By Matt McCallSep 17, 2017
After taking a beating from online retail giant Amazon (AMZN) over the last couple of years, the brick-and-mortar stores are finally starting to stage a comeback. The SPDR S&P Retail ETF (XRT) is up 9% from its August 21 low, easily outpacing the overall market.
Some positive retail news hit the wires this week when it was announced that Nordstrom (JWN) may be getting close to taking the company private. This stock happens to be one of my favorites in the department store space, and at current beaten-down prices, I believe now could be a good time to go private.
Regardless, JWN isn’t the only retail stock that’s started to perk up recently. Let’s take a look at three other big-name retailers that may finally be waking from their slumber.
As the country’s largest retailer and the world’s largest public employer, WMT can be considered the brick-and-mortar version of Amazon. These two competitors have co-existed thus far, with Wal-Mart gaining 16% in 2017. The stock has been consolidating recently, but it remains just 2.5% from its best level in more than two years and continues to beat the performance in both its sector and the S&P 500.
The company has started to build a presence for loyal customers via its website, so I suspect it will be able to continue co-existing with the rise in online retailers for some time. While WMT is no longer a growth stock, it can be considered a value play given its solid 2.55% dividend yield. And adding to its attraction is the fact that many investors view it as safe. When stocks got crushed in 2008, WMT was up and one of the best performers. I don’t see its strength going away any time soon.
I’m sure you’re all familiar with this retailer – it’s the one with the big red bullseye that consumers can’t seem to get enough of. TGT has just moved above critical resistance at $59.21 (the black line), which until Wednesday was its highest price since a big pullback in late February. If the stock can rally to new eight-month highs, it should be enough fuel to power higher prices.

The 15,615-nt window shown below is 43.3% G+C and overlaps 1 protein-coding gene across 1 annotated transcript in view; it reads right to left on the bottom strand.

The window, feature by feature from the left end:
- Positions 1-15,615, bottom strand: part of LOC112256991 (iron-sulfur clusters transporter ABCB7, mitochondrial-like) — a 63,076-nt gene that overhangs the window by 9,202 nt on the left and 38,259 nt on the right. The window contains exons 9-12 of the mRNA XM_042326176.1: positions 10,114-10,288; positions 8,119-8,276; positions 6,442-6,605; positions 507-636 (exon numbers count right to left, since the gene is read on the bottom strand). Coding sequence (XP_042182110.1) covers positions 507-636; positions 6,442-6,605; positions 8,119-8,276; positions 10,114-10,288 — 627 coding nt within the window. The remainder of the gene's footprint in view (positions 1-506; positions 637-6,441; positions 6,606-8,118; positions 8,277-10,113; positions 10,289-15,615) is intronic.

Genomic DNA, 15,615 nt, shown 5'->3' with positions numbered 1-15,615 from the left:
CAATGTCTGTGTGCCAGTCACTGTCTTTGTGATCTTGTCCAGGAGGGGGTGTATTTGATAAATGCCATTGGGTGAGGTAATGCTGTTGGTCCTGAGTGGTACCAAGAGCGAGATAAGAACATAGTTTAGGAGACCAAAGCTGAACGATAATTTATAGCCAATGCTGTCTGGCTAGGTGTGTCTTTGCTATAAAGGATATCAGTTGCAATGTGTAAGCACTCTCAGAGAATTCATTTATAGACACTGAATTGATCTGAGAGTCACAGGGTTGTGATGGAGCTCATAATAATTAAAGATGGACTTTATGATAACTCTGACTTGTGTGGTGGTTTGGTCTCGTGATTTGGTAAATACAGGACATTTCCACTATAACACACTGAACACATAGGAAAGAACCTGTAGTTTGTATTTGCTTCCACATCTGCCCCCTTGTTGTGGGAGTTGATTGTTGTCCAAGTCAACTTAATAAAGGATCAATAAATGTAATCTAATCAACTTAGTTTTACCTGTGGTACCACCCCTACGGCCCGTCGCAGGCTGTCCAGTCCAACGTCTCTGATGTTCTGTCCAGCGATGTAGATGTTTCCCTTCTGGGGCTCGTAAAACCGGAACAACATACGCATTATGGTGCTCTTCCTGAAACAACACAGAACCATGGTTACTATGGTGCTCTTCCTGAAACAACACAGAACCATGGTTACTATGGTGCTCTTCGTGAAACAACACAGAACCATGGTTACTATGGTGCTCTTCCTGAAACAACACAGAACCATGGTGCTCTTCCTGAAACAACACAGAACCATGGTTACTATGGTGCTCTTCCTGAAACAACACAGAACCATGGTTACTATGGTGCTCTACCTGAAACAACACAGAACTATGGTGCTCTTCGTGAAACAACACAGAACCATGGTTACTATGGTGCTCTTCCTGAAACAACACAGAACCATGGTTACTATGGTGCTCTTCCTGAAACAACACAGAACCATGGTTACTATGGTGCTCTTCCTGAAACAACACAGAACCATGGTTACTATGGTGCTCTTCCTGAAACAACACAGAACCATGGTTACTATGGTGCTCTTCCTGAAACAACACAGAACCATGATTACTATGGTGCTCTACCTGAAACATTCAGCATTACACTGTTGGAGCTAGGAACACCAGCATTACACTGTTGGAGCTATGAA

But this is when it’s important to look at the fundamentals as well as the technicals. Even if TGT does break out, the upside will be limited in the coming months. The stock currently trades with a trailing P/E ratio of 11.9, which is well below the market multiple. However, earnings are expected to decrease in the next two years, falling from $5.01 a share in 2017 to $4.40 a share in 2019. This negative trend will lead to an increasing P/E ratio and a negative PEG ratio, both of which are bearish and will keep me away from TGT at least in the near term.
Home Depot has gotten a big boost over the last couple of weeks as investors anticipate a spike in demand following Hurricanes Harvey and Irma. After areas of Texas, Louisiana and Florida were ravaged, residents and business owners are ready to start the rebuilding process. The stock hit a new all-time high this week as a result, and it’s up 6% in the first two weeks of September.
Fundamentally speaking, HD is the strongest of the three companies we’ve talked about today as its bottom line is expected to grow at a solid clip in the years ahead. Plus, I like it as a secondary play on the continued housing rebound. As millennials become first-time home buyers, the demand for building materials and household goods will increase and Home Depot stands to benefit.
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